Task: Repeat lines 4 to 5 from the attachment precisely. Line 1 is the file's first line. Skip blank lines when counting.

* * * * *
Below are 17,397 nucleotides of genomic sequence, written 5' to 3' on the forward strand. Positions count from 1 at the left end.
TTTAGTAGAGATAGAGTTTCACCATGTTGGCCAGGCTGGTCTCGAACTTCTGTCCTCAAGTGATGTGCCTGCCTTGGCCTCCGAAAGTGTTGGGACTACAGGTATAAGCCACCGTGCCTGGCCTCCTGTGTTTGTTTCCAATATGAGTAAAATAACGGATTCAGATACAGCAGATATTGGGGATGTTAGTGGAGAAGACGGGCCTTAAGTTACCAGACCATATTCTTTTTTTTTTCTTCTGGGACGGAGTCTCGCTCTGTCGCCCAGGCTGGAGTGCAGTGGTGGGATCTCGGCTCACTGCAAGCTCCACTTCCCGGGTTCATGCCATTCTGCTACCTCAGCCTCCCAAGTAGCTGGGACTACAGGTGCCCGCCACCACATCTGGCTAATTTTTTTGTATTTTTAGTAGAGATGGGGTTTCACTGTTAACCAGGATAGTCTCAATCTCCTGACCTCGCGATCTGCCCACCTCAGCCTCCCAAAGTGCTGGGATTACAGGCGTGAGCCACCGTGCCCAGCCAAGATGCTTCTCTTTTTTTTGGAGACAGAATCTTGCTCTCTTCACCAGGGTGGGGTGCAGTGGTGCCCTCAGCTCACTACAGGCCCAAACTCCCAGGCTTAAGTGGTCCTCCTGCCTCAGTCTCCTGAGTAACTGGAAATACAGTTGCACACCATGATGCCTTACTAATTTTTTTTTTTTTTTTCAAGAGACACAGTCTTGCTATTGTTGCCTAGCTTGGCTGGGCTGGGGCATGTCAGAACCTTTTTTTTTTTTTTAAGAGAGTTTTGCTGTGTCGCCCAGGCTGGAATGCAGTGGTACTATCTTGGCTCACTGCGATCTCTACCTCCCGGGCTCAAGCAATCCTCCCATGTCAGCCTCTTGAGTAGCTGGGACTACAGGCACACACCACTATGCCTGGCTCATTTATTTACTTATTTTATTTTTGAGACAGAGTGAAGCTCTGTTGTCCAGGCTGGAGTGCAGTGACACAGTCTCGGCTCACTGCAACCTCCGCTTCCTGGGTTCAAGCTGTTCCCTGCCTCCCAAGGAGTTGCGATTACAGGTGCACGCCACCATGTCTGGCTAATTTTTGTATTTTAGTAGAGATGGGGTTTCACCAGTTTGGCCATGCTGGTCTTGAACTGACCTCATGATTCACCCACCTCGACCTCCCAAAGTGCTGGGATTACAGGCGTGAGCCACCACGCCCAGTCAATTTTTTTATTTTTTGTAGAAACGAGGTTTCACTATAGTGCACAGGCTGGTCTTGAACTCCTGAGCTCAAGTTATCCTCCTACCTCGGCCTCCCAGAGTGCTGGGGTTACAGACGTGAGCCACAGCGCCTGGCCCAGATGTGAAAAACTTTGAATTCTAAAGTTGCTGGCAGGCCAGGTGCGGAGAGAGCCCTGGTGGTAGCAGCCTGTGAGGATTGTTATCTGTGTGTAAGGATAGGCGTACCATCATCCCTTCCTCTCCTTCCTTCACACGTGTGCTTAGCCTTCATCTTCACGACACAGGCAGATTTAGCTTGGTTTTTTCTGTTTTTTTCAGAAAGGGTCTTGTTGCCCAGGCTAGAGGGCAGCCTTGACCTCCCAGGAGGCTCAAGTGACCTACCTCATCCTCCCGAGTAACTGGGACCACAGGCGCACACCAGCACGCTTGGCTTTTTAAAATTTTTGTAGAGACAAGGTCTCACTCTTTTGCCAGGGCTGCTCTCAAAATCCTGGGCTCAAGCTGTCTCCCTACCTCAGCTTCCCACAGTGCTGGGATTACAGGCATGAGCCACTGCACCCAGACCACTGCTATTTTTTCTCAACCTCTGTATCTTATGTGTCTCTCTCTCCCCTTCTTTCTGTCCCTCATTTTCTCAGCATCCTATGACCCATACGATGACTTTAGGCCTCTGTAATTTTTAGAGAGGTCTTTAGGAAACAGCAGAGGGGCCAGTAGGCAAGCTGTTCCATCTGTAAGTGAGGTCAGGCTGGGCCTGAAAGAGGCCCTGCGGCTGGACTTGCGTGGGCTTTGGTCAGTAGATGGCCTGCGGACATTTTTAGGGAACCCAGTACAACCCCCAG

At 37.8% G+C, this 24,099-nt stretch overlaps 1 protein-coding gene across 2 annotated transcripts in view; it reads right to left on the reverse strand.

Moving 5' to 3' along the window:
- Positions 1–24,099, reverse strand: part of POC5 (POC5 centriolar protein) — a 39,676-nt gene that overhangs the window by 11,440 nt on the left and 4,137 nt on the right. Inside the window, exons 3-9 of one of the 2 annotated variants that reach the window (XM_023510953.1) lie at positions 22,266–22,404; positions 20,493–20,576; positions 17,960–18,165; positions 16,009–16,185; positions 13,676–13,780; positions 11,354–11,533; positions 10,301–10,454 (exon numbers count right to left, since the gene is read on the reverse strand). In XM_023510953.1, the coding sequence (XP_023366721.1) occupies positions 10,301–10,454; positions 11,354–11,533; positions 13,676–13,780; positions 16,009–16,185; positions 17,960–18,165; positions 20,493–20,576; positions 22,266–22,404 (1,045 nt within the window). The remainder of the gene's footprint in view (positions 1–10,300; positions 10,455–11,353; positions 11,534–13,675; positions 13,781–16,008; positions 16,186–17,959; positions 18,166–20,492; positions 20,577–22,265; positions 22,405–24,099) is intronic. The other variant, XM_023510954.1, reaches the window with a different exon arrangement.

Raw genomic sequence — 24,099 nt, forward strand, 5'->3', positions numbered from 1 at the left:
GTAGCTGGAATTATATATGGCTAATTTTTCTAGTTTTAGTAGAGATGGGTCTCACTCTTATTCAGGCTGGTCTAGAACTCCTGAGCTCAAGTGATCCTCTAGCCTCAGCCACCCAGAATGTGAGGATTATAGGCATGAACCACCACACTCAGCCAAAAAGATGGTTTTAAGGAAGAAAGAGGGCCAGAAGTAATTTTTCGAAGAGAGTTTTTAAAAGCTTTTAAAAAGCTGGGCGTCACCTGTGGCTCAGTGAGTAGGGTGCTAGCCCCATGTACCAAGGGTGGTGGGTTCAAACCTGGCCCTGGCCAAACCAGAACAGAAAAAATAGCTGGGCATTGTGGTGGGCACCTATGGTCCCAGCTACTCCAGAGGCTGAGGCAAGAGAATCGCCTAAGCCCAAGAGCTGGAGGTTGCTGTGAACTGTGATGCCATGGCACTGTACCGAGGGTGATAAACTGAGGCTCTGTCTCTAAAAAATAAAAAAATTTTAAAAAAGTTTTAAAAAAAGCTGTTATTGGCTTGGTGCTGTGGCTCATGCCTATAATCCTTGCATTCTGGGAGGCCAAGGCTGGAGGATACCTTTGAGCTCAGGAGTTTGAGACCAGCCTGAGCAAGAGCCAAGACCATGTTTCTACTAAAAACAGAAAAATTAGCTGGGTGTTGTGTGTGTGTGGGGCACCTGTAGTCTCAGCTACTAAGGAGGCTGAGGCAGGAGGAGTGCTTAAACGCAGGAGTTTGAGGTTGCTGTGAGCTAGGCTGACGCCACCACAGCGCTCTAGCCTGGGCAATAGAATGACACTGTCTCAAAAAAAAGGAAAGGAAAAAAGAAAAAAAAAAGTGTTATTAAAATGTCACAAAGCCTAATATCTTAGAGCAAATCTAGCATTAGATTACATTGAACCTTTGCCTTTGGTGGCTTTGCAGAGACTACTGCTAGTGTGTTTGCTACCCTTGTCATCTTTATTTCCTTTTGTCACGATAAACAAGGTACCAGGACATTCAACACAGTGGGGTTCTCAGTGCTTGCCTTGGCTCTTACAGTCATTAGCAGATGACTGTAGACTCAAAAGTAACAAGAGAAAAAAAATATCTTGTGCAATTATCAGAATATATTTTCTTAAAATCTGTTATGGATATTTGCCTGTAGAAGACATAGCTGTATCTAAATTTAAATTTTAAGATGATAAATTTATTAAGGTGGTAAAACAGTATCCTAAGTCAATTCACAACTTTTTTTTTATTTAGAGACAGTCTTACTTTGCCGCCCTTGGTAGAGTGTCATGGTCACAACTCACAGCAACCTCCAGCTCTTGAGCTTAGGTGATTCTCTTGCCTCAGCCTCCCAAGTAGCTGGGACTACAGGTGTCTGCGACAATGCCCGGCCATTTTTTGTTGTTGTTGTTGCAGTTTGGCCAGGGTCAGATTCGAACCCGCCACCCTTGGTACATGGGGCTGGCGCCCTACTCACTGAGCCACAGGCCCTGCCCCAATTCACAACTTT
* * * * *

Moving 5' to 3' along the window:
- Positions 1–24,099, reverse strand: part of POC5 (POC5 centriolar protein) — a 39,676-nt gene that overhangs the window by 11,440 nt on the left and 4,137 nt on the right. Inside the window, exons 3-9 of one of the 2 annotated variants that reach the window (XM_023510953.1) lie at positions 22,266–22,404; positions 20,493–20,576; positions 17,960–18,165; positions 16,009–16,185; positions 13,676–13,780; positions 11,354–11,533; positions 10,301–10,454 (exon numbers count right to left, since the gene is read on the reverse strand). In XM_023510953.1, the coding sequence (XP_023366721.1) occupies positions 10,301–10,454; positions 11,354–11,533; positions 13,676–13,780; positions 16,009–16,185; positions 17,960–18,165; positions 20,493–20,576; positions 22,266–22,404 (1,045 nt within the window). The remainder of the gene's footprint in view (positions 1–10,300; positions 10,455–11,353; positions 11,534–13,675; positions 13,781–16,008; positions 16,186–17,959; positions 18,166–20,492; positions 20,577–22,265; positions 22,405–24,099) is intronic. The other variant, XM_023510954.1, reaches the window with a different exon arrangement.